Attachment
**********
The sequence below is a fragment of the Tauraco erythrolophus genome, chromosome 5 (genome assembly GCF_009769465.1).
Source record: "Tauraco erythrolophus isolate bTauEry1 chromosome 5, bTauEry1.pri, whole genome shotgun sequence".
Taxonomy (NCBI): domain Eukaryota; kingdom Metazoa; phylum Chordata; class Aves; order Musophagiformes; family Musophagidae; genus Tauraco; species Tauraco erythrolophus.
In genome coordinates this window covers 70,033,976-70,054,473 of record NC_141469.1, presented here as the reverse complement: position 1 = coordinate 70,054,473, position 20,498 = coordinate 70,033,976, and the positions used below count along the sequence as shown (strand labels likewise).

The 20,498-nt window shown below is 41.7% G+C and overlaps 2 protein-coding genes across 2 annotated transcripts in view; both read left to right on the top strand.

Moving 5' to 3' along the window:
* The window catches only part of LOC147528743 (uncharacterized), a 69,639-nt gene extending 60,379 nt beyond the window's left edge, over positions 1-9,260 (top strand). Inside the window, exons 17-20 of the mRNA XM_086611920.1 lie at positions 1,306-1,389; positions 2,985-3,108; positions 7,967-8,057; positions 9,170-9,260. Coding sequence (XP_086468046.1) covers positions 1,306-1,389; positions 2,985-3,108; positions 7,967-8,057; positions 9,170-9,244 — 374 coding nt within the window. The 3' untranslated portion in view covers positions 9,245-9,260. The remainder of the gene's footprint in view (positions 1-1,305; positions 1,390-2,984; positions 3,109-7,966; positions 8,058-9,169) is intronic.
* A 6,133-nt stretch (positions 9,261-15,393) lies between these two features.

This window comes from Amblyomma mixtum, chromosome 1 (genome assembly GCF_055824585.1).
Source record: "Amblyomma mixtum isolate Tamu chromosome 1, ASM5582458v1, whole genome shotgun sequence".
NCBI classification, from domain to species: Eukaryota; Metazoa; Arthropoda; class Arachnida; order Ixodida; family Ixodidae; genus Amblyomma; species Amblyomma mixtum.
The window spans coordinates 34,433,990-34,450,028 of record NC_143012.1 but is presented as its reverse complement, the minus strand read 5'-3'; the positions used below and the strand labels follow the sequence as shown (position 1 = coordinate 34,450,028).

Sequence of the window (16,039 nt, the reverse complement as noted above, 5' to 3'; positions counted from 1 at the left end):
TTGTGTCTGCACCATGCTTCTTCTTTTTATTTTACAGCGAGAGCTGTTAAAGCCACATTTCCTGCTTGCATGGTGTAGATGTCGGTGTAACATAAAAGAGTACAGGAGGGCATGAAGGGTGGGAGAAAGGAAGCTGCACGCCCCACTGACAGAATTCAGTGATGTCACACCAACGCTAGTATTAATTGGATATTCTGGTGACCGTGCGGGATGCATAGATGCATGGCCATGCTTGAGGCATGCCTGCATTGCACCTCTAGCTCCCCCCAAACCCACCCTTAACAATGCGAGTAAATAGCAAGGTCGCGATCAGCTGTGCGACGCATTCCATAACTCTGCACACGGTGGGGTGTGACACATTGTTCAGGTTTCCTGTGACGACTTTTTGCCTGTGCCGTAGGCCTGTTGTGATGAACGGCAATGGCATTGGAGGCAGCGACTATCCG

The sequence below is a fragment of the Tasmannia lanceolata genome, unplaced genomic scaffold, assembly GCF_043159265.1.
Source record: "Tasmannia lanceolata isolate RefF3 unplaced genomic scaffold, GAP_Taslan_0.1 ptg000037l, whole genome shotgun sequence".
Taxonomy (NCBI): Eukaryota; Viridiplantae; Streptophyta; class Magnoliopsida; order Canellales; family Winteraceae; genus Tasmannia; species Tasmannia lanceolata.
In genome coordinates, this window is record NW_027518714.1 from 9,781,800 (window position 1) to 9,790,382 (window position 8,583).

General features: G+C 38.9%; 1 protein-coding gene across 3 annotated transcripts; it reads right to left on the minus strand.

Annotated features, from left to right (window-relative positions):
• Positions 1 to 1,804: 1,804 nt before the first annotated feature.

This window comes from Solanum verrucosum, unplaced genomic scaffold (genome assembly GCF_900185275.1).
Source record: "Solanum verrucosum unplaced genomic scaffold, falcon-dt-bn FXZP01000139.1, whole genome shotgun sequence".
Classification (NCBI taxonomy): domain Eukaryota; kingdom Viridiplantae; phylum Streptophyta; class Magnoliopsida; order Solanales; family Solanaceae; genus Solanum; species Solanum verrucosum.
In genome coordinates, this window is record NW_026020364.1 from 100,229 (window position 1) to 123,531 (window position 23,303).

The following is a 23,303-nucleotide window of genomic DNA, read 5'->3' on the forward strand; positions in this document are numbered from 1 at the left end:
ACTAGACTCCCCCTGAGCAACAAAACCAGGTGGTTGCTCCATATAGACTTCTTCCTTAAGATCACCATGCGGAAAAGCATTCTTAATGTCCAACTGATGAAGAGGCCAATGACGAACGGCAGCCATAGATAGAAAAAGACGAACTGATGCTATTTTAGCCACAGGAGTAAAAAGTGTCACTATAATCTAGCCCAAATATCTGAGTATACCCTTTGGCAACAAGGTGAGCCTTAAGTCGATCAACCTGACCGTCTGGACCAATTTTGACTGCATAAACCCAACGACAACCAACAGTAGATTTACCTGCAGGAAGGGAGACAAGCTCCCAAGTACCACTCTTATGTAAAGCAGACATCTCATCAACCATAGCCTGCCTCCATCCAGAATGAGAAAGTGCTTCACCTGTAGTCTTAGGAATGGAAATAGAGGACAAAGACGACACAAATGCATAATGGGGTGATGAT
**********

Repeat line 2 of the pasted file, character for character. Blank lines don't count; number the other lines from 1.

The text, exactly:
Source record: "Tauraco erythrolophus isolate bTauEry1 chromosome 5, bTauEry1.pri, whole genome shotgun sequence".